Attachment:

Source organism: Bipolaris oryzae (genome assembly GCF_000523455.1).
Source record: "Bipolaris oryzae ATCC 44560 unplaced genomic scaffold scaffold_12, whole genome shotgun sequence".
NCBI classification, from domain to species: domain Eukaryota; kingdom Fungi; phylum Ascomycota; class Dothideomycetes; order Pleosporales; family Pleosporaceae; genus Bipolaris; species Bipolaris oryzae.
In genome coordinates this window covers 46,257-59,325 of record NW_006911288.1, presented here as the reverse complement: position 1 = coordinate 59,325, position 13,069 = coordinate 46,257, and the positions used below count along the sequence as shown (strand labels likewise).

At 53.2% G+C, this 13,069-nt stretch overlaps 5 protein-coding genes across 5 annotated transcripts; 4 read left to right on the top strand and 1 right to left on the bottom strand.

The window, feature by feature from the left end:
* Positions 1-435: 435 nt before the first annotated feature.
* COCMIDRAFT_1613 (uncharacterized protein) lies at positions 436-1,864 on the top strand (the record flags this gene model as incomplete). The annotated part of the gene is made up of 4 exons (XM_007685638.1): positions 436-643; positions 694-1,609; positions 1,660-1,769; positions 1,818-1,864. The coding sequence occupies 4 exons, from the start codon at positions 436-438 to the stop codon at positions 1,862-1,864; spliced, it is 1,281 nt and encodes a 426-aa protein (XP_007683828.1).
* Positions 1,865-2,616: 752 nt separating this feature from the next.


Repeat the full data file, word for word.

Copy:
Source organism: Bipolaris oryzae (genome assembly GCF_000523455.1).
Source record: "Bipolaris oryzae ATCC 44560 unplaced genomic scaffold scaffold_12, whole genome shotgun sequence".
NCBI classification, from domain to species: domain Eukaryota; kingdom Fungi; phylum Ascomycota; class Dothideomycetes; order Pleosporales; family Pleosporaceae; genus Bipolaris; species Bipolaris oryzae.
In genome coordinates this window covers 46,257-59,325 of record NW_006911288.1, presented here as the reverse complement: position 1 = coordinate 59,325, position 13,069 = coordinate 46,257, and the positions used below count along the sequence as shown (strand labels likewise).

At 53.2% G+C, this 13,069-nt stretch overlaps 5 protein-coding genes across 5 annotated transcripts; 4 read left to right on the top strand and 1 right to left on the bottom strand.

The window, feature by feature from the left end:
* Positions 1-435: 435 nt before the first annotated feature.
* COCMIDRAFT_1613 (uncharacterized protein) lies at positions 436-1,864 on the top strand (the record flags this gene model as incomplete). The annotated part of the gene is made up of 4 exons (XM_007685638.1): positions 436-643; positions 694-1,609; positions 1,660-1,769; positions 1,818-1,864. The coding sequence occupies 4 exons, from the start codon at positions 436-438 to the stop codon at positions 1,862-1,864; spliced, it is 1,281 nt and encodes a 426-aa protein (XP_007683828.1).
* Positions 1,865-2,616: 752 nt separating this feature from the next.